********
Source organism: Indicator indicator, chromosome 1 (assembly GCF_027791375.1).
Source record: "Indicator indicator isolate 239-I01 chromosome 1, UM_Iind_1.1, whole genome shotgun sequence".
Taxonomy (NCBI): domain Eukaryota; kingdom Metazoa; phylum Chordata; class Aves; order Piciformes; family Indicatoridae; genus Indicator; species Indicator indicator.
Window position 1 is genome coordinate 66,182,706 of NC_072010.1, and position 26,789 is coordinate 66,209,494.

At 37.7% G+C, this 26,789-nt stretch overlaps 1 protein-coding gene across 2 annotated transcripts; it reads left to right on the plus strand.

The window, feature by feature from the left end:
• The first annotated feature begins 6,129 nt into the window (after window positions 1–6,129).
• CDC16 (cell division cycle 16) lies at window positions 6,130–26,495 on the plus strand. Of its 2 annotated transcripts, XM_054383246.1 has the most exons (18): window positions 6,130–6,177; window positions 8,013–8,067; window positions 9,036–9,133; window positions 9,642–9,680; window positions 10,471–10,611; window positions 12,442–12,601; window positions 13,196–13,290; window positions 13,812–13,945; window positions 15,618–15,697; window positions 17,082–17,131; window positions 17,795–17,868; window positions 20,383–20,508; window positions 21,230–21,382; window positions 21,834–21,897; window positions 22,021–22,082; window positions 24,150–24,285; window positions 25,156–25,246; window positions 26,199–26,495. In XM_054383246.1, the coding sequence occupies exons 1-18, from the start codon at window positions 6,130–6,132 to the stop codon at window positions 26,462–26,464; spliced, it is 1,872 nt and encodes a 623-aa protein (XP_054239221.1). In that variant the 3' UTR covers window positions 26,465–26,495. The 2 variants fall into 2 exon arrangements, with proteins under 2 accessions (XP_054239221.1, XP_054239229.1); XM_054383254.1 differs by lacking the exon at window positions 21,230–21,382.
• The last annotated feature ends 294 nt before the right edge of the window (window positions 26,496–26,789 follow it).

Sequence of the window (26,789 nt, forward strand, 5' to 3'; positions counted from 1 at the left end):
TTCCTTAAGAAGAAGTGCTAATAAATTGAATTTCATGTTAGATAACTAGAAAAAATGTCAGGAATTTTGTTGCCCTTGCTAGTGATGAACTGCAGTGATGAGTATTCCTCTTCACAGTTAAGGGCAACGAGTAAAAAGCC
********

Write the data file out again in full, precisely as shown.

Source organism: Indicator indicator, chromosome 1 (assembly GCF_027791375.1).
Source record: "Indicator indicator isolate 239-I01 chromosome 1, UM_Iind_1.1, whole genome shotgun sequence".
Taxonomy (NCBI): domain Eukaryota; kingdom Metazoa; phylum Chordata; class Aves; order Piciformes; family Indicatoridae; genus Indicator; species Indicator indicator.
Window position 1 is genome coordinate 66,182,706 of NC_072010.1, and position 26,789 is coordinate 66,209,494.

At 37.7% G+C, this 26,789-nt stretch overlaps 1 protein-coding gene across 2 annotated transcripts; it reads left to right on the plus strand.

The window, feature by feature from the left end:
• The first annotated feature begins 6,129 nt into the window (after window positions 1–6,129).
• CDC16 (cell division cycle 16) lies at window positions 6,130–26,495 on the plus strand. Of its 2 annotated transcripts, XM_054383246.1 has the most exons (18): window positions 6,130–6,177; window positions 8,013–8,067; window positions 9,036–9,133; window positions 9,642–9,680; window positions 10,471–10,611; window positions 12,442–12,601; window positions 13,196–13,290; window positions 13,812–13,945; window positions 15,618–15,697; window positions 17,082–17,131; window positions 17,795–17,868; window positions 20,383–20,508; window positions 21,230–21,382; window positions 21,834–21,897; window positions 22,021–22,082; window positions 24,150–24,285; window positions 25,156–25,246; window positions 26,199–26,495. In XM_054383246.1, the coding sequence occupies exons 1-18, from the start codon at window positions 6,130–6,132 to the stop codon at window positions 26,462–26,464; spliced, it is 1,872 nt and encodes a 623-aa protein (XP_054239221.1). In that variant the 3' UTR covers window positions 26,465–26,495. The 2 variants fall into 2 exon arrangements, with proteins under 2 accessions (XP_054239221.1, XP_054239229.1); XM_054383254.1 differs by lacking the exon at window positions 21,230–21,382.
• The last annotated feature ends 294 nt before the right edge of the window (window positions 26,496–26,789 follow it).

Sequence of the window (26,789 nt, forward strand, 5' to 3'; positions counted from 1 at the left end):
TTCCTTAAGAAGAAGTGCTAATAAATTGAATTTCATGTTAGATAACTAGAAAAAATGTCAGGAATTTTGTTGCCCTTGCTAGTGATGAACTGCAGTGATGAGTATTCCTCTTCACAGTTAAGGGCAACGAGTAAAAAGCC